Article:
GEOGLAM and AgMIP Collaboration

Apr 16, 2015


By: Jenna Famular

The Agricultural Model Intercomparison and Improvement Project (AgMIP) and The Group on Earth Observation Global Agricultural Monitoring Initiative (GEOGLAM) recently initiated a collaboration to share methods, data, and outputs with a particular focus on the development of near-term, in-season crop projections. In March of 2015 GEOGLAM and AgMIP came together at a joint workshop, “Integrating Earth Observation with Models to Forecast Within Season Crop Production at Multiple Scales”, in Beltsville, Maryland. The workshop was organized with the purpose of examining ways to improve within-season crop production forecasts on a range of spatial scales from local sites and geographic regions, to a global scale.

GEOGLAM was launched in 2011 in Paris by the Group of 20 Agriculture Ministers with a purpose to “strengthen global agricultural monitoring by improving the use of remote sensing tools for crop production projections and weather forecasting.” GEOGLAM is a world leader in remote sensing and near-real-time monitoring of agricultural crop conditions. They provide coordinated observations of the earth from satellites and integrates these observations with land-based and site-specific measurements in order to generate accurate and up to date crop monitoring information and yield forecasts.

GEOGLAM’s expertise in satellite data applications and AgMIP’s extensive network of scientists researching and applying process-based crop models provide a unique opportunity for collaboration.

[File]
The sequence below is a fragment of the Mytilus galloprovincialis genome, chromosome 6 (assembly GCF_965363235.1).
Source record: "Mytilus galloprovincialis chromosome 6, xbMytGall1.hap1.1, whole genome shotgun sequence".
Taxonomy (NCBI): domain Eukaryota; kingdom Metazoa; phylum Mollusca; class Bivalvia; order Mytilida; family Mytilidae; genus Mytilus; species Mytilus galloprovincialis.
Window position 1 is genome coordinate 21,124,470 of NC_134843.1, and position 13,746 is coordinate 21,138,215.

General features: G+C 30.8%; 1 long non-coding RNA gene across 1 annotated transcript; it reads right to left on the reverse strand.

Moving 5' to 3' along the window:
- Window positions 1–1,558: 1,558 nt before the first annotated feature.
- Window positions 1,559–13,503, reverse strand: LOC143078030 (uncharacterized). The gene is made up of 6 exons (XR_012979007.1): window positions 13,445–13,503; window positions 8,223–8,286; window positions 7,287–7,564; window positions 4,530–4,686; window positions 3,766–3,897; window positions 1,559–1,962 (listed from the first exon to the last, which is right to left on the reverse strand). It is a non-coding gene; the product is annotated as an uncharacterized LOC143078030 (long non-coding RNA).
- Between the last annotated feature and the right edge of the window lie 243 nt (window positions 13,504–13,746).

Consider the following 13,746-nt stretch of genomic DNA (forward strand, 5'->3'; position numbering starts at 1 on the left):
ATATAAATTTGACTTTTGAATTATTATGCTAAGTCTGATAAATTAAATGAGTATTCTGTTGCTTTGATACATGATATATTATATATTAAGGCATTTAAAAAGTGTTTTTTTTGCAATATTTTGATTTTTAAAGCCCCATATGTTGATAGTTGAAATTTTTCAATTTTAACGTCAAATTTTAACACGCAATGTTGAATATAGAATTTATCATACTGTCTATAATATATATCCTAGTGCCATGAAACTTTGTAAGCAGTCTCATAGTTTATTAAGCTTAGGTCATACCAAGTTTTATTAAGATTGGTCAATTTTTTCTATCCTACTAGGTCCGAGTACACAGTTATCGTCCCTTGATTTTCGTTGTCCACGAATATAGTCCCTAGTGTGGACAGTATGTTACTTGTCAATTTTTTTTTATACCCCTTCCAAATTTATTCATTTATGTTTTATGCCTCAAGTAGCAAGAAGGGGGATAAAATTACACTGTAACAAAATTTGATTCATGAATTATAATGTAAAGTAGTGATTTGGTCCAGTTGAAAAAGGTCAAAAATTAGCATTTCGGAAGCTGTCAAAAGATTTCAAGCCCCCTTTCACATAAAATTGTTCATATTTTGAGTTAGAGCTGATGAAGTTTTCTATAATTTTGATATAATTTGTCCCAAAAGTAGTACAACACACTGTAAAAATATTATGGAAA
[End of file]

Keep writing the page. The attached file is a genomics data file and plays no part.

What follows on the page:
GEOGLAM’s monitoring information and yield forecasts can help create likely production scenarios and engage with a wide range of stakeholders. AgMIP creates linkages between climate, crop, livestock, and economic models to further assess the implications of climate variability and change ranging from seasonal to multi-decadal timescales. Together, GEOGLAM and AgMIP have the opportunity to share their expertise and develop robust, multi-pronged crop and livestock assessments that can pair with economic models to provide insight outcomes on several time and decision scales.

The recent workshop included participants from many groups within the AgMIP organization. Cynthia Rosenzweig, head of the Climate Impacts Group at the NASA Goddard Institute for Space Studies and founder of AgMIP, attended the event along with AgMIP Science Coordinator and Climate Team co-Leader Alex Ruane, who is also a Research Scientist at the NASA Goddard Institute. Rosenzweig co-chaired the event with Chris Justice from GEOGLAM.

For more about GEOGLAM and the work they do, please click here.